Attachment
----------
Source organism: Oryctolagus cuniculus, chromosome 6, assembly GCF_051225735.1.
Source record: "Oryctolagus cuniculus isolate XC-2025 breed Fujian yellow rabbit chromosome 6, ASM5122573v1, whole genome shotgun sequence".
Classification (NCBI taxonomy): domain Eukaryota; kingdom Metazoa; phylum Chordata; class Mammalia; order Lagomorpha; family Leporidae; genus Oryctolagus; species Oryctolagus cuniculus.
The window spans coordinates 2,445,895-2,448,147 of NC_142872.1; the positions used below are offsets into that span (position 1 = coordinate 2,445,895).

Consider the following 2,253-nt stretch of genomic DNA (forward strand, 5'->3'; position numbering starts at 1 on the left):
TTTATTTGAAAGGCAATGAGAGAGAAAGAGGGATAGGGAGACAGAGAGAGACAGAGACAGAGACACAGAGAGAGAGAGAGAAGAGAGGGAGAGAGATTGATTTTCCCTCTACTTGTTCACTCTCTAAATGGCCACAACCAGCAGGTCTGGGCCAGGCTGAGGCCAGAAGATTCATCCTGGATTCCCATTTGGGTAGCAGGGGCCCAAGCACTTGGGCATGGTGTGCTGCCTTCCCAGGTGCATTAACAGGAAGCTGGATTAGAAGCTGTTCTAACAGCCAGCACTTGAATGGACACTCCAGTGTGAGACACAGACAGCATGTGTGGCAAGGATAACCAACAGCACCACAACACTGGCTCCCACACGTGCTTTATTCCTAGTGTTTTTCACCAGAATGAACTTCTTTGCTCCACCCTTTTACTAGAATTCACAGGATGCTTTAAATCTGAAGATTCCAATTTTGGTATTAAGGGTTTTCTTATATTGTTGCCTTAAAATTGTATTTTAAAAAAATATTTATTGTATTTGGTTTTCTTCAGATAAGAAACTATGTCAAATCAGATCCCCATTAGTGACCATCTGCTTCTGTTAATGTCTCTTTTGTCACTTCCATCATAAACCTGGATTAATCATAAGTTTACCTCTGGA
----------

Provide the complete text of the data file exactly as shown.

Source organism: Oryctolagus cuniculus, chromosome 6, assembly GCF_051225735.1.
Source record: "Oryctolagus cuniculus isolate XC-2025 breed Fujian yellow rabbit chromosome 6, ASM5122573v1, whole genome shotgun sequence".
Classification (NCBI taxonomy): domain Eukaryota; kingdom Metazoa; phylum Chordata; class Mammalia; order Lagomorpha; family Leporidae; genus Oryctolagus; species Oryctolagus cuniculus.
The window spans coordinates 2,445,895-2,448,147 of NC_142872.1; the positions used below are offsets into that span (position 1 = coordinate 2,445,895).

Consider the following 2,253-nt stretch of genomic DNA (forward strand, 5'->3'; position numbering starts at 1 on the left):
TTTATTTGAAAGGCAATGAGAGAGAAAGAGGGATAGGGAGACAGAGAGAGACAGAGACAGAGACACAGAGAGAGAGAGAGAAGAGAGGGAGAGAGATTGATTTTCCCTCTACTTGTTCACTCTCTAAATGGCCACAACCAGCAGGTCTGGGCCAGGCTGAGGCCAGAAGATTCATCCTGGATTCCCATTTGGGTAGCAGGGGCCCAAGCACTTGGGCATGGTGTGCTGCCTTCCCAGGTGCATTAACAGGAAGCTGGATTAGAAGCTGTTCTAACAGCCAGCACTTGAATGGACACTCCAGTGTGAGACACAGACAGCATGTGTGGCAAGGATAACCAACAGCACCACAACACTGGCTCCCACACGTGCTTTATTCCTAGTGTTTTTCACCAGAATGAACTTCTTTGCTCCACCCTTTTACTAGAATTCACAGGATGCTTTAAATCTGAAGATTCCAATTTTGGTATTAAGGGTTTTCTTATATTGTTGCCTTAAAATTGTATTTTAAAAAAATATTTATTGTATTTGGTTTTCTTCAGATAAGAAACTATGTCAAATCAGATCCCCATTAGTGACCATCTGCTTCTGTTAATGTCTCTTTTGTCACTTCCATCATAAACCTGGATTAATCATAAGTTTACCTCTGGA